Building a Personal Website to Get a Job

You THINK you have a serviceable résumé. Maybe you have worked with a professional résumé writer, or at least have had someone read it over and give you feedback. But you still haven’t gotten a new job. Should you start a website, solely for job hunting, that features your résumé?

“I always get good feedback,” Jared Kreiner says of the job-hunting site he designed for himself. Experts say such sites can help showcase one’s talents.

To some job seekers, a profile on LinkedIn, the business social networking site, is the only Web presence they need. Jeff Neil, a career counselor and owner of Be Your Best Coaching in Manhattan, says LinkedIn is “the primary source for employers looking for candidates online, and a fabulous way for most job seekers to inform colleagues and potential employers that they’re job hunting.” But LinkedIn has limitations for job seekers, Mr. Neil says, including limited space and a rigid format for listing past jobs. “So setting up a website strictly for job hunting,” he says, “can be an especially good idea for consultants and people in creative fields who want to describe numerous projects they’ve worked on.”

Even if you’re not in a creative field, the résumé you post on your job-hunting site should be different from the one you might hand to a manager during an interview, says Ms. Isaacs, who is also the résumé expert for Monster.com. “You still want short bits of information, where you get to the key points quickly, but you can create a multipage, online portfolio on the Web and include case studies, a page of references, and testimonials,” she says.

It’s also a good idea to provide your résumé in several formats, including Microsoft Word, ASCII text and a PDF file, Ms. Isaacs says. “Companies have different applicant-tracking systems,” she says, “so you want to accommodate various requirements and give prospective employers the option to choose how they want to download your résumé.”

When posting your résumé, be more cautious about privacy than you would if you were submitting it to an interviewer. More job hunters are omitting their street address and city these days, Ms. Isaacs says. Some list a post office box for privacy and use a Google Voice phone number, in part to keep their actual phone number private. “I’ve heard of an employer googling a candidate’s address before deciding whether to interview the person,” she says. “You don’t know what a hiring manager might deduce from a street location, and it might just take two clicks to find that information.”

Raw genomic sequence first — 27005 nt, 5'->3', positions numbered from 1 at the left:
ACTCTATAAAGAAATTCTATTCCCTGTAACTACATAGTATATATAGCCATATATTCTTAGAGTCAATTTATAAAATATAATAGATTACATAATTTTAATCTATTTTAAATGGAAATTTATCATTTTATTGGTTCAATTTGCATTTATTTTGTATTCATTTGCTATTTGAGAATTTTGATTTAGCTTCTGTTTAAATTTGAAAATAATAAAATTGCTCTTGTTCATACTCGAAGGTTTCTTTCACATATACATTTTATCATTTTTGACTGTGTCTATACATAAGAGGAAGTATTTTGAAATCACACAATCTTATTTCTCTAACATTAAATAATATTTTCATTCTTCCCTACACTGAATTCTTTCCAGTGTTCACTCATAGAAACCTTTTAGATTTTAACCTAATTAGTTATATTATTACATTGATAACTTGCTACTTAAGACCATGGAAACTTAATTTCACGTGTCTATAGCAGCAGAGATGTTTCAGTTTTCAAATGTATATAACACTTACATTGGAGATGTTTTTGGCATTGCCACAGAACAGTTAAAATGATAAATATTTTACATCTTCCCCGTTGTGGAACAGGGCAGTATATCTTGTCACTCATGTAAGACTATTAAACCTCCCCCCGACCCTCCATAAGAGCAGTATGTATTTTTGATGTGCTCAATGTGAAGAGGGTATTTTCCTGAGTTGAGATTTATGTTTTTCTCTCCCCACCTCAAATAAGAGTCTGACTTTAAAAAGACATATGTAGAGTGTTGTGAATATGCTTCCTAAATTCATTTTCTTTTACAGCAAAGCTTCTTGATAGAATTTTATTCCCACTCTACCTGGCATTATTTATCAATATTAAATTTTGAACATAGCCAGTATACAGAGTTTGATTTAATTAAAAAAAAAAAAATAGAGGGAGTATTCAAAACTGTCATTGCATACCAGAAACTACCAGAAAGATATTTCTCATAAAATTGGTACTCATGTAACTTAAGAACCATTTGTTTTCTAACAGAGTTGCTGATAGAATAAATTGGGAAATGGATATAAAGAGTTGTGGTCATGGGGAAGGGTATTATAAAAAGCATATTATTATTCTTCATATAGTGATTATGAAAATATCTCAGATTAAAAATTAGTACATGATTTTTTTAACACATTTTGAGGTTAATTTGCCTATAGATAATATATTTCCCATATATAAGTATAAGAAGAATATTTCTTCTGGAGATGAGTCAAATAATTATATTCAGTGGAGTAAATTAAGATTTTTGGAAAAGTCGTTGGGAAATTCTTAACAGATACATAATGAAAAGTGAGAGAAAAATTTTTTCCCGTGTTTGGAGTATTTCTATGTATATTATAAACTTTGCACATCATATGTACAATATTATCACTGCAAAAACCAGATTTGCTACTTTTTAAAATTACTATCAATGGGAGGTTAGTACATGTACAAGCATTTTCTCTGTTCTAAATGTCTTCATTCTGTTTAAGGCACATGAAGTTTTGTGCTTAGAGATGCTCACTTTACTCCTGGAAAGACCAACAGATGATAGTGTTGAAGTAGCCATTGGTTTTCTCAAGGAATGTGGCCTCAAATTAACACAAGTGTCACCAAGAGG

Richard Deosingh, a regional vice president of the staffing firm Robert Half International, suggests making your e-mail address or a phone number easily accessible.” Put it on every page of your Web site; don’t make a recruiter work to find it,” he says. He also advises including a brief biography and updating your site regularly.

When he wanted to change jobs last June, Jared Kreiner, a public relations account supervisor in New York, designed his own job-hunting site, www.jaredkreiner.com. Shortly afterward, a former colleague who was about to leave the public relations firm G. S. Schwartz & Company recommended Mr. Kreiner to her manager as a possibility to replace her — and mentioned his Web site. “I think my site helped me get the job,” Mr. Kreiner says. He removed his résumé when he started work, but reposted it when he was laid off last December because of cost cuts. He is now actively promoting the site.

Mr. Kreiner includes his Web site’s URL in online applications and in cover letters, and uses Google Analytics to find out how many people have visited his site and downloaded his résumé. “I always get good feedback,” he said. “People I’ve interviewed with have said my site helped them decide whether or not to meet with me and that they forwarded the URL to their colleagues and every other person I would potentially be meeting with in the interview process.” He says that he has had several interviews in the last few weeks, and that a few companies have called him back two or three times. It “was a great way to break through the noise.” courtesy of  The New York Times Job Market

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